A Nature Lover’s Guide to UNESCO World Heritage Sites in Southeast Asia
Winter is coming and many people are just sick of staying indoors. After more than half a year of lockdowns and quarantines, many of us cannot wait to get out there and embrace the spectacular beauty of the great outdoors.
When the border restrictions are eased, and the world has won its battle against the COVID-19, The Culture Embassy Pte Ltd invites travellers to embark on a journey to the tropical regions of Southeast Asia to bask in its natural wonders and immerse in the spectacular panorama that is truly Asia!
Luang Prabang, Laos
If you have been overly stressed out by the urban cacophony, Luang Prabang, in the centre of northern Laos, might be the perfect place for you to embrace a more rustic lifestyle to soothe your weary soul. Located at the confluence of the Mekong and Nam Khan rivers, and surrounded by lush greenery, Luang Prabang is an excellent showcase of its outstanding cultural, historic and architectural heritage and its harmonious relationship between the natural and built environment, which led to it being designated as a UNESCO World Heritage Site in 1995.
The town’s blend of French colonial architecture as well as important Buddhist temples reflects a unique East-West fusion between French and Laotian cultures. The traditional “urban fabric” of the old villages – which continue to sit shoulder-to-shoulder to comprise the greater Luang Prabang City – each has its own temple, which have all been well-preserved. The colonial street network harmoniously overlaps with the ancient urban model, in which the town was surrounded by fortification walls.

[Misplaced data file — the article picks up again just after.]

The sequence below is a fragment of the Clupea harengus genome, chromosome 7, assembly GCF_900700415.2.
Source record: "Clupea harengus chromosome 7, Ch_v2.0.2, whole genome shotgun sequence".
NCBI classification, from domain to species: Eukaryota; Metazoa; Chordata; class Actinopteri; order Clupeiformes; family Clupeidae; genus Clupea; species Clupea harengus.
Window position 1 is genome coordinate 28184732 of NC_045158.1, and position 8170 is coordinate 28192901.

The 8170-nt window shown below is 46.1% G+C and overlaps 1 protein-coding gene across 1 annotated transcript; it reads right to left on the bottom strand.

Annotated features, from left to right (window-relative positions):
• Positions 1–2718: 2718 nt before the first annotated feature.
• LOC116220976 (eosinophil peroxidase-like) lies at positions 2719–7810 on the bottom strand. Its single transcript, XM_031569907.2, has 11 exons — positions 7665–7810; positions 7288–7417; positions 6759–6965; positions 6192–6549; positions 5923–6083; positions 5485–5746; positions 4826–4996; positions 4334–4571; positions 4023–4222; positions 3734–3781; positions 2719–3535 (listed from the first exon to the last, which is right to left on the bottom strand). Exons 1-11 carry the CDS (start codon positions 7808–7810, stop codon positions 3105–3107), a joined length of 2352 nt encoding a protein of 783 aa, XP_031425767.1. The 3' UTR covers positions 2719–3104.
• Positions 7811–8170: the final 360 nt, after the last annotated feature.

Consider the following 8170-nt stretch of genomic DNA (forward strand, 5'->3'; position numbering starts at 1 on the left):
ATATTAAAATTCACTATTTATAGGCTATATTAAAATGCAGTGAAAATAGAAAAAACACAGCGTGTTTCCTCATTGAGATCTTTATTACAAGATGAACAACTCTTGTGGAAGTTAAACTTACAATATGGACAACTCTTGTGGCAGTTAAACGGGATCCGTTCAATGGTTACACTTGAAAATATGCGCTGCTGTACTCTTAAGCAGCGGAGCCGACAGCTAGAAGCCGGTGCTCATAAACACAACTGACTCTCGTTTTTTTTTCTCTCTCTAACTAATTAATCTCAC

You come here for the architecture marvels of the former Laotian capital, you embrace the gentler pace of life which takes its cue from the slow boats drifting into the ports, and you immerse in the rich French-Laotian culture which satiates your cultural appetite, but you leave the city, energized and refreshed, ready to take on the world again.
Phong Nha-Ke Bang National Park, Vietnam
The UNESCO-listed national park, in the Quang Binh province of Vietnam, hit the headlines in 2009, when its colossal Hang Son Doong (Son Doong Cave) was discovered to be the largest in the world, and again in 2017, when the rugged terrain was used as a location for Hollywood blockbuster Kong: Skull Island. The Phong Nha-Ke Bang Park features a 2,000 sqkm of limestone zone and an impressive grotto and cave system with a total length stretching almost 70km. The park’s main draw is actually Hang Son Doong, the world’s largest cave, which only allows 1000 visitors per year.
Covered mostly with tropical rainforest, Phong Nha-Ke Bang Park is one of the most important eco-regions of the Indo-Pacific. Visitors are often awestruck by its significant geomorphic features including underground rivers, dendritic caves, dry caves, suspended caves and terraced caves. If you are in a bit of an exploration mode, you might be lucky to chance upon some endangered animal species such as black bears, tigers and elephants which still roam the area. Regardless of whether you are hiking or trekking, this will be one unforgettable journey to appreciate the spectacular beauty of Mother Nature.
Tubbataha Reefs Natural Park, Palawan, Philippines
For those who prefer a sanctuary near the sea, and away from the overcrowded places, the Tubbataha Reefs Natural Park might be an alternative for you to get away from it all. Although not many travellers have heard of this place, this 97,030-hectare marine protected area (MPA) in the province of Palawan, houses some of the world’s most unique and beautiful coral reefs.